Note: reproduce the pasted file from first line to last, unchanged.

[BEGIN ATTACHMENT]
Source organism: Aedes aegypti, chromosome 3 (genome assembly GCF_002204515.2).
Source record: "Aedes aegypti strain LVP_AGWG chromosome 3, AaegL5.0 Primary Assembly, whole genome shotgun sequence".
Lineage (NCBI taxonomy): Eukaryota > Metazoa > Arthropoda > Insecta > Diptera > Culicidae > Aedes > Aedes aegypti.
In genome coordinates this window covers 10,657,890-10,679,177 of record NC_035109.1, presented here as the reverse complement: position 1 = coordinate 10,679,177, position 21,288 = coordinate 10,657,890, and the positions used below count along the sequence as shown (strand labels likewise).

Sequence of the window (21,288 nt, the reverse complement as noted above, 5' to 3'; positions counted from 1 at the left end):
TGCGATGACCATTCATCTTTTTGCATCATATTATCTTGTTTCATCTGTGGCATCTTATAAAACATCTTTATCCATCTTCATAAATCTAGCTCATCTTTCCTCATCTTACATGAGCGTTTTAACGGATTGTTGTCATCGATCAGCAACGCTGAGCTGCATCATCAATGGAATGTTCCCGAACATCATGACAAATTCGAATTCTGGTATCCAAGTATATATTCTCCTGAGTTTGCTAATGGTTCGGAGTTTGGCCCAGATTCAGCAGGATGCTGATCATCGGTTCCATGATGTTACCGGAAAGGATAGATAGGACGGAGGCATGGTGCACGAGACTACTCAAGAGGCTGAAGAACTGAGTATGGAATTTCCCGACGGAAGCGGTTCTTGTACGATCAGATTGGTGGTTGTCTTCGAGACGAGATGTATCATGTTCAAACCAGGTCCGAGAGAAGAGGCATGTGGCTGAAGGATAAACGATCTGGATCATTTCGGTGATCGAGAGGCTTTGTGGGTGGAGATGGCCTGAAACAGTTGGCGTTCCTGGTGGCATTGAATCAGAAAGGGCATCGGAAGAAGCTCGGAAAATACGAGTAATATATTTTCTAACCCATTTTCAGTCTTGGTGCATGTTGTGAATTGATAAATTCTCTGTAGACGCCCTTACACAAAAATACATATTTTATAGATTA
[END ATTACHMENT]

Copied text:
Source organism: Aedes aegypti, chromosome 3 (genome assembly GCF_002204515.2).
Source record: "Aedes aegypti strain LVP_AGWG chromosome 3, AaegL5.0 Primary Assembly, whole genome shotgun sequence".
Lineage (NCBI taxonomy): Eukaryota > Metazoa > Arthropoda > Insecta > Diptera > Culicidae > Aedes > Aedes aegypti.
In genome coordinates this window covers 10,657,890-10,679,177 of record NC_035109.1, presented here as the reverse complement: position 1 = coordinate 10,679,177, position 21,288 = coordinate 10,657,890, and the positions used below count along the sequence as shown (strand labels likewise).

Sequence of the window (21,288 nt, the reverse complement as noted above, 5' to 3'; positions counted from 1 at the left end):
TGCGATGACCATTCATCTTTTTGCATCATATTATCTTGTTTCATCTGTGGCATCTTATAAAACATCTTTATCCATCTTCATAAATCTAGCTCATCTTTCCTCATCTTACATGAGCGTTTTAACGGATTGTTGTCATCGATCAGCAACGCTGAGCTGCATCATCAATGGAATGTTCCCGAACATCATGACAAATTCGAATTCTGGTATCCAAGTATATATTCTCCTGAGTTTGCTAATGGTTCGGAGTTTGGCCCAGATTCAGCAGGATGCTGATCATCGGTTCCATGATGTTACCGGAAAGGATAGATAGGACGGAGGCATGGTGCACGAGACTACTCAAGAGGCTGAAGAACTGAGTATGGAATTTCCCGACGGAAGCGGTTCTTGTACGATCAGATTGGTGGTTGTCTTCGAGACGAGATGTATCATGTTCAAACCAGGTCCGAGAGAAGAGGCATGTGGCTGAAGGATAAACGATCTGGATCATTTCGGTGATCGAGAGGCTTTGTGGGTGGAGATGGCCTGAAACAGTTGGCGTTCCTGGTGGCATTGAATCAGAAAGGGCATCGGAAGAAGCTCGGAAAATACGAGTAATATATTTTCTAACCCATTTTCAGTCTTGGTGCATGTTGTGAATTGATAAATTCTCTGTAGACGCCCTTACACAAAAATACATATTTTATAGATTA